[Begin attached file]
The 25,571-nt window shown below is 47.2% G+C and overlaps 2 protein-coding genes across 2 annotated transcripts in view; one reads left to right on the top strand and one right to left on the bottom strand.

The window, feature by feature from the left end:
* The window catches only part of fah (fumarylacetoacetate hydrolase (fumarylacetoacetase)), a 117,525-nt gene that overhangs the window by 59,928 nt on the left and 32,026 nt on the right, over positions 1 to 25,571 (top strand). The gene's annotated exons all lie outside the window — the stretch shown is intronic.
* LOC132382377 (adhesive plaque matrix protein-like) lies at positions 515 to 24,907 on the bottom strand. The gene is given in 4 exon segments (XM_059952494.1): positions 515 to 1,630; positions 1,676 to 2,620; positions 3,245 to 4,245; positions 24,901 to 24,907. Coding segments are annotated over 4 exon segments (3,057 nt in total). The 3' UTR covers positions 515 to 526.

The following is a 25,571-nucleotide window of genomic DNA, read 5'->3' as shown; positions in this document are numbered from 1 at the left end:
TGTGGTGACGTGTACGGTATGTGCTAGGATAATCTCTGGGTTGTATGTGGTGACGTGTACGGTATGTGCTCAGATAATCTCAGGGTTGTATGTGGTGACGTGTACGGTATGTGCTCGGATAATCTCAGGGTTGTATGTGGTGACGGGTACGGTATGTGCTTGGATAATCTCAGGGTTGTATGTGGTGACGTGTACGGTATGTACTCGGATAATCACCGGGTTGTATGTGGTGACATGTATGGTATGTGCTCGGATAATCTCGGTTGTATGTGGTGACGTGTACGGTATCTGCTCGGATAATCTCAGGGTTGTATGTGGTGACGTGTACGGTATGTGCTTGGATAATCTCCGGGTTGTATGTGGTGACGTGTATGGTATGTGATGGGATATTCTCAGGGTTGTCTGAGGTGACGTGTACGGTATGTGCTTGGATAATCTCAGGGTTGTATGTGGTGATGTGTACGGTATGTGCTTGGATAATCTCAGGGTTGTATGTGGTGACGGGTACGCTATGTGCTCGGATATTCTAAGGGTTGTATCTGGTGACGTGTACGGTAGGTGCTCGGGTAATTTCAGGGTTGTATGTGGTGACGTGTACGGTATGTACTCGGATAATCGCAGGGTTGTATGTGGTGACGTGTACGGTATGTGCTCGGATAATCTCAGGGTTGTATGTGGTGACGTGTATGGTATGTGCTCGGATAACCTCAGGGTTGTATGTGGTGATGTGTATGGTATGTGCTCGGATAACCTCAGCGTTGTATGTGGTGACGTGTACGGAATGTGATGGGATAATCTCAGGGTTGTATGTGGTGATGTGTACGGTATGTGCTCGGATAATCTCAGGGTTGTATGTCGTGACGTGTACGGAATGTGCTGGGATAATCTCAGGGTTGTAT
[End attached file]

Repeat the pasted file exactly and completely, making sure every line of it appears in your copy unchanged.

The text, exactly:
The 25,571-nt window shown below is 47.2% G+C and overlaps 2 protein-coding genes across 2 annotated transcripts in view; one reads left to right on the top strand and one right to left on the bottom strand.

The window, feature by feature from the left end:
* The window catches only part of fah (fumarylacetoacetate hydrolase (fumarylacetoacetase)), a 117,525-nt gene that overhangs the window by 59,928 nt on the left and 32,026 nt on the right, over positions 1 to 25,571 (top strand). The gene's annotated exons all lie outside the window — the stretch shown is intronic.
* LOC132382377 (adhesive plaque matrix protein-like) lies at positions 515 to 24,907 on the bottom strand. The gene is given in 4 exon segments (XM_059952494.1): positions 515 to 1,630; positions 1,676 to 2,620; positions 3,245 to 4,245; positions 24,901 to 24,907. Coding segments are annotated over 4 exon segments (3,057 nt in total). The 3' UTR covers positions 515 to 526.

The following is a 25,571-nucleotide window of genomic DNA, read 5'->3' as shown; positions in this document are numbered from 1 at the left end:
TGTGGTGACGTGTACGGTATGTGCTAGGATAATCTCTGGGTTGTATGTGGTGACGTGTACGGTATGTGCTCAGATAATCTCAGGGTTGTATGTGGTGACGTGTACGGTATGTGCTCGGATAATCTCAGGGTTGTATGTGGTGACGGGTACGGTATGTGCTTGGATAATCTCAGGGTTGTATGTGGTGACGTGTACGGTATGTACTCGGATAATCACCGGGTTGTATGTGGTGACATGTATGGTATGTGCTCGGATAATCTCGGTTGTATGTGGTGACGTGTACGGTATCTGCTCGGATAATCTCAGGGTTGTATGTGGTGACGTGTACGGTATGTGCTTGGATAATCTCCGGGTTGTATGTGGTGACGTGTATGGTATGTGATGGGATATTCTCAGGGTTGTCTGAGGTGACGTGTACGGTATGTGCTTGGATAATCTCAGGGTTGTATGTGGTGATGTGTACGGTATGTGCTTGGATAATCTCAGGGTTGTATGTGGTGACGGGTACGCTATGTGCTCGGATATTCTAAGGGTTGTATCTGGTGACGTGTACGGTAGGTGCTCGGGTAATTTCAGGGTTGTATGTGGTGACGTGTACGGTATGTACTCGGATAATCGCAGGGTTGTATGTGGTGACGTGTACGGTATGTGCTCGGATAATCTCAGGGTTGTATGTGGTGACGTGTATGGTATGTGCTCGGATAACCTCAGGGTTGTATGTGGTGATGTGTATGGTATGTGCTCGGATAACCTCAGCGTTGTATGTGGTGACGTGTACGGAATGTGATGGGATAATCTCAGGGTTGTATGTGGTGATGTGTACGGTATGTGCTCGGATAATCTCAGGGTTGTATGTCGTGACGTGTACGGAATGTGCTGGGATAATCTCAGGGTTGTAT